The Honorary Consul
By Graham Greene
Despair is the most un-Catholic of emotions. Yet it finds its way into a lot of the work of Greene, supposedly a Catholic writer. A convert to Catholicism at 21, Graham Greene's work often portrays struggles with that religion's attendant traumas. The Church's absolute certainties - of sin and salvation, of good and evil, often contradict the temporal world's realities. And in Greene's world, the good man often causes the evil and the saviour more often than not has a tinge of cynical badness to him. The lines are always blurred.
The Honorary Consul is set in a frontier town of Argentina, across the border from Paraguay where a cruel dictatorship is being propped up by the CIA. It is typical Greeneland, a back-of-the-beyond colonial setting where white men act out dilemnas with morality, religion, communism.
The Honorary Consul is Charles Fortnum, a habitually drunk Englishman with no particular qualification for diplomacy except for the fact that he has lived in this particular Argentinian town for long years, farming. Charley is old and divorced, one of 3 Englishmen in town, unremarkable until he falls in love with and marries a young prostitute Clara.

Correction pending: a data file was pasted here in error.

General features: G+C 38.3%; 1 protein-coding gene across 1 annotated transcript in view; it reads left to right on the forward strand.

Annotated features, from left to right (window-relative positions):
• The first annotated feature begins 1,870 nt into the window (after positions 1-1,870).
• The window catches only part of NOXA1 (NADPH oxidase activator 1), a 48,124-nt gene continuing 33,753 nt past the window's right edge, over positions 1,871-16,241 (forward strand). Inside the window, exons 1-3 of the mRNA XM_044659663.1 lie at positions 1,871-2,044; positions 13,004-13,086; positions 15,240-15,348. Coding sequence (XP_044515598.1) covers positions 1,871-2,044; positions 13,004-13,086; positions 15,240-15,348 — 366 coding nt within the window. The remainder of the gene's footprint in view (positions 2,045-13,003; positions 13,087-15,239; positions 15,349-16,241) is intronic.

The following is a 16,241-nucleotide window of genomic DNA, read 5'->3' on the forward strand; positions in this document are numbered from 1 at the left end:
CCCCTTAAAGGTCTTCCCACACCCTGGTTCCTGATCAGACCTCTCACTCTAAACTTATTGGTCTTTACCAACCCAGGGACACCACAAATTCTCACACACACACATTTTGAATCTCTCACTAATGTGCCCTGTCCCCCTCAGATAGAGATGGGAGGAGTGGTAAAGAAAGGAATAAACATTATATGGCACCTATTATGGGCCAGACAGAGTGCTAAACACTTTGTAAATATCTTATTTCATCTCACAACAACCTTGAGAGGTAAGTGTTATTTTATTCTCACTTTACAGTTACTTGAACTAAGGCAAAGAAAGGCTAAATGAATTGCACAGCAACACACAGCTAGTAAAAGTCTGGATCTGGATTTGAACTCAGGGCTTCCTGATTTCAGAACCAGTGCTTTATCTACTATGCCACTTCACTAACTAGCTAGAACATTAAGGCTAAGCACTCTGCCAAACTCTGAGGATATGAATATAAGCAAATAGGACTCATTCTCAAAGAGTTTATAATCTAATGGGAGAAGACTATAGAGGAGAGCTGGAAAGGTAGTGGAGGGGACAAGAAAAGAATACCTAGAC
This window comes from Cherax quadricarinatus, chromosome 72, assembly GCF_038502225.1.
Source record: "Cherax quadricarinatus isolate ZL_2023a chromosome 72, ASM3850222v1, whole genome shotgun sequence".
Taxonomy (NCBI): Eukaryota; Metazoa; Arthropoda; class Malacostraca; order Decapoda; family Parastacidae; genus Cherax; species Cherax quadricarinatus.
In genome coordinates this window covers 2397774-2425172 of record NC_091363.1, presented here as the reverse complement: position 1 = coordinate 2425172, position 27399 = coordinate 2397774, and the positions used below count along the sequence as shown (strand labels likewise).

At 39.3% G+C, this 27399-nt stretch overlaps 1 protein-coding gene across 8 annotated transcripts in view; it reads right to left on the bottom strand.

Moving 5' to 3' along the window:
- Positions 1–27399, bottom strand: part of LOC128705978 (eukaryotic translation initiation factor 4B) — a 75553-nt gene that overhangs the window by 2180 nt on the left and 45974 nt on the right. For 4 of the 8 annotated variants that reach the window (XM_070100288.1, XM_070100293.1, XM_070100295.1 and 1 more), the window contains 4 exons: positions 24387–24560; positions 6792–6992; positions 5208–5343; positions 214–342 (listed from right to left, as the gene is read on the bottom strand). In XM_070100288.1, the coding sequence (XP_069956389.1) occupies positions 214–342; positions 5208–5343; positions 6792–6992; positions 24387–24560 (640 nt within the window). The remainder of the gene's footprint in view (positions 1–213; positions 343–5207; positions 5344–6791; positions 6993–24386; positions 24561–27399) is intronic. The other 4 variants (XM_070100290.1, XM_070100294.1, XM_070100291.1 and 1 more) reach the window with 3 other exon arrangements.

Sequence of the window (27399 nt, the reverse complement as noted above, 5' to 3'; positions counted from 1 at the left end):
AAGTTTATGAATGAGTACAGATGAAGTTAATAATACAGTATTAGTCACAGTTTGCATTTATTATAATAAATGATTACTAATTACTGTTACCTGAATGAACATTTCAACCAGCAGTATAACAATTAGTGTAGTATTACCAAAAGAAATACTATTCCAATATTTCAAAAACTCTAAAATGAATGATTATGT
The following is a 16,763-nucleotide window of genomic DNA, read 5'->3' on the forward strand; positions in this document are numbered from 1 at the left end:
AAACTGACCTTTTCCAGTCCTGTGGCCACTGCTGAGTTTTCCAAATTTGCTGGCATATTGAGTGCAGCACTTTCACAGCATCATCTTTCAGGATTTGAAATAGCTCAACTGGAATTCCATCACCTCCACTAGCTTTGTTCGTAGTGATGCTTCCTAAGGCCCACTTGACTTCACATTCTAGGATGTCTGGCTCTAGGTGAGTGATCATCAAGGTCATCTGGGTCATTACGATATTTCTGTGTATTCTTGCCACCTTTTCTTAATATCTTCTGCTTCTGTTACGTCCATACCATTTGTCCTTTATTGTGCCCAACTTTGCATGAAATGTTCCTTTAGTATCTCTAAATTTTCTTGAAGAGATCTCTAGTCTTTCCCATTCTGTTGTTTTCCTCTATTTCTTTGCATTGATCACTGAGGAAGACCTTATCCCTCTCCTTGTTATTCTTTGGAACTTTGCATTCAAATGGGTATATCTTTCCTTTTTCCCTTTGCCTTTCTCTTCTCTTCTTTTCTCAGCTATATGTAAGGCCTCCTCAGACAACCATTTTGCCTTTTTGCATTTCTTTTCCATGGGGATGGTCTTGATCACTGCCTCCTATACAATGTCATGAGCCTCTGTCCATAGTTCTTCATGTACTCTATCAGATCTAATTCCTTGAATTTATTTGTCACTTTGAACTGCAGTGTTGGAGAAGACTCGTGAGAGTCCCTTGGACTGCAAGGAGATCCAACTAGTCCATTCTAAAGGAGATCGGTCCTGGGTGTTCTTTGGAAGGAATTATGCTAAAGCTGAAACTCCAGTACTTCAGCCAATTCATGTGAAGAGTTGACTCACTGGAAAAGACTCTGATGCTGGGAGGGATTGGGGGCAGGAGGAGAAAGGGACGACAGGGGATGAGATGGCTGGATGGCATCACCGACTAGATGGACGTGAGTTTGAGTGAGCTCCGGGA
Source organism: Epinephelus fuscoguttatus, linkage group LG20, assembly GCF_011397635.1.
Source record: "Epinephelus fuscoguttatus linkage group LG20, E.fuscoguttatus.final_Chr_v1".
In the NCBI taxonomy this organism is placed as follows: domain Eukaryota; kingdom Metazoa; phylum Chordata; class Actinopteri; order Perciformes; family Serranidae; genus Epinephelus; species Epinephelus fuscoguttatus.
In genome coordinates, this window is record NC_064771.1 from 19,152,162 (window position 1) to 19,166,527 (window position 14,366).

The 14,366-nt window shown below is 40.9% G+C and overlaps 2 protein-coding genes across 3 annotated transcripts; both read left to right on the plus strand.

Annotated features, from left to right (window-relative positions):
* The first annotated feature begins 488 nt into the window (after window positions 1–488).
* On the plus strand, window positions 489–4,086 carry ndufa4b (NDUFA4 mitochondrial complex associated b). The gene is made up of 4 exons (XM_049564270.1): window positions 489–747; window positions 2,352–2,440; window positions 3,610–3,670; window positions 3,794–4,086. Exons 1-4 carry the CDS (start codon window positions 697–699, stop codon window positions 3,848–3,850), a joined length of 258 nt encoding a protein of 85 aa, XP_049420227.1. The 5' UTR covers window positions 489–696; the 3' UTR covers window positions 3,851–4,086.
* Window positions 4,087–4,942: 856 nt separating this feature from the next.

Eduardo Plarr is the younger Englishman, a doctor who runs a practice in the town. Drawn to Clara inexplicably, he sees her for what she is, simple and grasping, for whom Charley is a means to an end. And so he dismisses Charley as nothing more than a drunken fool.
But when Charley is kidnapped in a case of mistaken identity, Plarr is torn. His responsibility in the kidnapping and his growing awareness of what Charley has in his unconditional love for Clara makes for terrific guilt. And it is compounded by the fact that Clara is carrying his baby.
The final stages of the kidnapping, with Plarr and his conscience, his ambivalence about Charley and the knowledge that Charley has something he cannot even begin to feel, make for guilt-ridden drama. Leon Rivas, the defrocked priest and kidnapper is the other character in the stage. Childhood friend of Plarr and the one who gets him involved in the kidnapping, Leon is the failed Catholic who yet believes in the Church and its goodness. It is a strange kind of faith, but Greene seems to be saying that in these cruel times, it is possibly the only possible true faith.
Charley's unabashed, unconditional love for Clara is his saving grace. Just as Plarr's incapacity for that kind of feeling is his downfall. That's what Greene's morality play seems to say. To the reader the lines are blurred. That's what makes the book so definitively interesting
But my favourite Greene still remains The Quiet American.